Black History Month: Presidents reflect on the impact of National Society of Black Engineers at U of T

Kelly-Marie Melville (ChemE 1T2 + PEY) was in her dorm room, just two weeks into her studies at U of T Engineering, when a fellow student Korede Owolabi (CompE 1T5 + PEY) and member of the National Society of Black Engineers (NSBE) U of T chapter came knocking on her door.

“He gave me a full rundown about NSBE, and I didn’t fully understand the gravity of it at the time,” says Melville. “But once I started my classes, I got it.”

Melville remembers sitting in Convocation Hall, where all first-year engineering students traditionally gather for their first class together.

“It was intimidating for someone who just moved here from Trinidad and for someone who is just starting engineering. I remember thinking, ‘oh my goodness, there is no one here who looks like me.’”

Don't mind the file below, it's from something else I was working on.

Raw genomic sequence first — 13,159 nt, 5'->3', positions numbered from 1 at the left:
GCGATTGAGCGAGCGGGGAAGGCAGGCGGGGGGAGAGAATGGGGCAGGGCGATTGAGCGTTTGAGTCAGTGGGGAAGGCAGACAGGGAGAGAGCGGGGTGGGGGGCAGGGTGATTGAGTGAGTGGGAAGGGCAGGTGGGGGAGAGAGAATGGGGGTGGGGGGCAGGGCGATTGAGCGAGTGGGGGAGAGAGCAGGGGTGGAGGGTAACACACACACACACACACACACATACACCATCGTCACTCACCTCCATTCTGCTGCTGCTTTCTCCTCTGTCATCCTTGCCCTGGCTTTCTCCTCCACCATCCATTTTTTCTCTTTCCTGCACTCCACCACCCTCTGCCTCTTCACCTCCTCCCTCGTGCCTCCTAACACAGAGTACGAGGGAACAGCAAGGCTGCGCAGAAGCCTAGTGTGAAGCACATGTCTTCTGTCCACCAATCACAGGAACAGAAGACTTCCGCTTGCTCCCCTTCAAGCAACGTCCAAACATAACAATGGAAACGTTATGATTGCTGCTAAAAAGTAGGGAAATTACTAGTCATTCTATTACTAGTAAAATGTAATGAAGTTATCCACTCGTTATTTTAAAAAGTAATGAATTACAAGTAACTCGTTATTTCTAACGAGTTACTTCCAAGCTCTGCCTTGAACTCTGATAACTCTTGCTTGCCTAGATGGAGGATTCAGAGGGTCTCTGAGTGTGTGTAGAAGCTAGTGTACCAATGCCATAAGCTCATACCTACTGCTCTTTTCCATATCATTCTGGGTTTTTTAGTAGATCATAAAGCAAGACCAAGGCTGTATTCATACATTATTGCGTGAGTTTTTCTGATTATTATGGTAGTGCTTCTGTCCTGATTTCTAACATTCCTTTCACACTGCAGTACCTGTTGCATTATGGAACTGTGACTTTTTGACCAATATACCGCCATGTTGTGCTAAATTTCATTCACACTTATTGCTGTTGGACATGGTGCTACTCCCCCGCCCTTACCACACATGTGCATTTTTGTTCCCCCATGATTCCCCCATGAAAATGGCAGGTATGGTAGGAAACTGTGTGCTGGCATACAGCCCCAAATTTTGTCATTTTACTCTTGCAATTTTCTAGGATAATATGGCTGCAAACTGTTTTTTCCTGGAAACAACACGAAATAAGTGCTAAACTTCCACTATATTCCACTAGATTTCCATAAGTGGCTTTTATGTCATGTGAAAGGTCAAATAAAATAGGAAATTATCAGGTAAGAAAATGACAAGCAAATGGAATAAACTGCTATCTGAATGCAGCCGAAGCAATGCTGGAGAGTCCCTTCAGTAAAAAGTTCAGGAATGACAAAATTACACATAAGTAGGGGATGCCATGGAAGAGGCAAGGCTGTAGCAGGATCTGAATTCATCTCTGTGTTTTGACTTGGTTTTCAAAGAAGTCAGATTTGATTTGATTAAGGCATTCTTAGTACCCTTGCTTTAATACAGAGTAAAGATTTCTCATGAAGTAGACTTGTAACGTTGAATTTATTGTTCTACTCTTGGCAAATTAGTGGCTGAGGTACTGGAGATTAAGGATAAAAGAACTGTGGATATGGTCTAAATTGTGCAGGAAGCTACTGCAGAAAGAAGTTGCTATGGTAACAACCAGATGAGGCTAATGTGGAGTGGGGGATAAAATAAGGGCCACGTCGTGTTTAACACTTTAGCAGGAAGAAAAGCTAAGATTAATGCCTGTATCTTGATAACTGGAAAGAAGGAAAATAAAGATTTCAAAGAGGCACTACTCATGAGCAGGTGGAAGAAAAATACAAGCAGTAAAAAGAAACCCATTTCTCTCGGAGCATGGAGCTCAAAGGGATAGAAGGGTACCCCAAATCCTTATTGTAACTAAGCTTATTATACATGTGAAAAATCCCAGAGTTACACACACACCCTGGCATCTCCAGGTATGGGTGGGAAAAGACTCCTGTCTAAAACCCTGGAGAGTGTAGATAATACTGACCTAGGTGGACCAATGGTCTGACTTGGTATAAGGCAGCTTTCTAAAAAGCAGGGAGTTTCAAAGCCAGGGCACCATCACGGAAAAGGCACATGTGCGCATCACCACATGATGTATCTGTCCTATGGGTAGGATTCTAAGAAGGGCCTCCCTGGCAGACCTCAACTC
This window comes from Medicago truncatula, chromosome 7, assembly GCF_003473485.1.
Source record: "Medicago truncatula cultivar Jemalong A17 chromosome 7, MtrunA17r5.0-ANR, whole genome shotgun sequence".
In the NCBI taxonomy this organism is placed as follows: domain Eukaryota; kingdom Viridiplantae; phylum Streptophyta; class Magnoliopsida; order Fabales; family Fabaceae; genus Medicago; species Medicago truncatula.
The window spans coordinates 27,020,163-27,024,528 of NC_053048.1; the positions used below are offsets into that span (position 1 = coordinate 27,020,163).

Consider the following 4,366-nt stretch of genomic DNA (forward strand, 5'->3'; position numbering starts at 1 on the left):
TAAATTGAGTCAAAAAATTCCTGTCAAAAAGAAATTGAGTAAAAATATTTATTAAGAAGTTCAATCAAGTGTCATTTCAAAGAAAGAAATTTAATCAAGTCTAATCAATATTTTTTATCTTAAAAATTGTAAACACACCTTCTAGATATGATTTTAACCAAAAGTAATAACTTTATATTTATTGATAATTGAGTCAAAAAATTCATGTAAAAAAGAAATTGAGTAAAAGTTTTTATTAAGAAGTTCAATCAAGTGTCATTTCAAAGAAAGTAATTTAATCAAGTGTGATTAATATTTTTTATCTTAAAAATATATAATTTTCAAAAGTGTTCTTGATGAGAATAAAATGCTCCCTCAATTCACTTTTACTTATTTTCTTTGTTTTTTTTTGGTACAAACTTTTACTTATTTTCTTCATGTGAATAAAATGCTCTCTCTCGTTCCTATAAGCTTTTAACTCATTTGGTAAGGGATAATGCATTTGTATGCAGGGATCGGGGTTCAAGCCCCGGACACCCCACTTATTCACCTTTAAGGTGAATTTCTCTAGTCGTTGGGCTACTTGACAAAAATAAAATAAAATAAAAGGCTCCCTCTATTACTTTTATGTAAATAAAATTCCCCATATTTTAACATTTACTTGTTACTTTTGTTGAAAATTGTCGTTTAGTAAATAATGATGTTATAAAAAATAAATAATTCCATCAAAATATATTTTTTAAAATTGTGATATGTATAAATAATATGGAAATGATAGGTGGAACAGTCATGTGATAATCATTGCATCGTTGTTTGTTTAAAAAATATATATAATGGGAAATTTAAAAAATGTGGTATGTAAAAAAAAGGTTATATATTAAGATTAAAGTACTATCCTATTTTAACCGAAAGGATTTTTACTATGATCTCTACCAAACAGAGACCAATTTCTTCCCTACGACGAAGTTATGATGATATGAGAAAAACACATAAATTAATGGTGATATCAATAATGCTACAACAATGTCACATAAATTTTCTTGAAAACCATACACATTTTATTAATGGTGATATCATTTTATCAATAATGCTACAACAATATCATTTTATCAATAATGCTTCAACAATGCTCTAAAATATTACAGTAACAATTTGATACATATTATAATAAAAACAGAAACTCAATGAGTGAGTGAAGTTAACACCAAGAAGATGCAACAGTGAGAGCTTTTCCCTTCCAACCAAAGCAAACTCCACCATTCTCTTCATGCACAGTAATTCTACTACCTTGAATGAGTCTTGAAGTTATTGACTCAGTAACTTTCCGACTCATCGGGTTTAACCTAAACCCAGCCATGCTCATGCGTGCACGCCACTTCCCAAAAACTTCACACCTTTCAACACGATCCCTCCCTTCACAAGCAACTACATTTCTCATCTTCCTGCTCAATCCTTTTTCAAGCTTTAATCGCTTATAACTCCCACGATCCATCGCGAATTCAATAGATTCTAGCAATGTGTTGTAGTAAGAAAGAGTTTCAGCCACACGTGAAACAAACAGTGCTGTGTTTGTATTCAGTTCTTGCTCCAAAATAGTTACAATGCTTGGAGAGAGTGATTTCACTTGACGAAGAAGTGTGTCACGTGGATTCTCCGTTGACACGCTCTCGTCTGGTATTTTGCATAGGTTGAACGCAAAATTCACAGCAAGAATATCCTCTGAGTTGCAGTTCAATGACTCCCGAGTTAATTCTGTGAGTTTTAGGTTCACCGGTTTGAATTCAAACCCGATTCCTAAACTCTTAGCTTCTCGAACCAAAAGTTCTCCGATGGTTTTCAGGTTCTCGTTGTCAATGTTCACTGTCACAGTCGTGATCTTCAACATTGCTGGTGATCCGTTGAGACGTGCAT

NSBE, founded in 1975 at Purdue University, aims to promote, support and increase the number of Black engineers who excel academically and professionally. Each year, the NSBE National Convention brings thousands of members together for networking and professional development opportunities. The organization’s goal is to graduate 10,000 Black engineers annually by 2025.

The U of T chapter, founded in 1999, is the largest in Toronto. And for more than 20 years, NSBE U of T has played an important role in increasing Black inclusion at U of T, and in fostering a safe space among Black engineering students, who continue to be underrepresented among the student body.

Black History Month: Presidents reflect on the impact of National Society of Black Engineers at U of T


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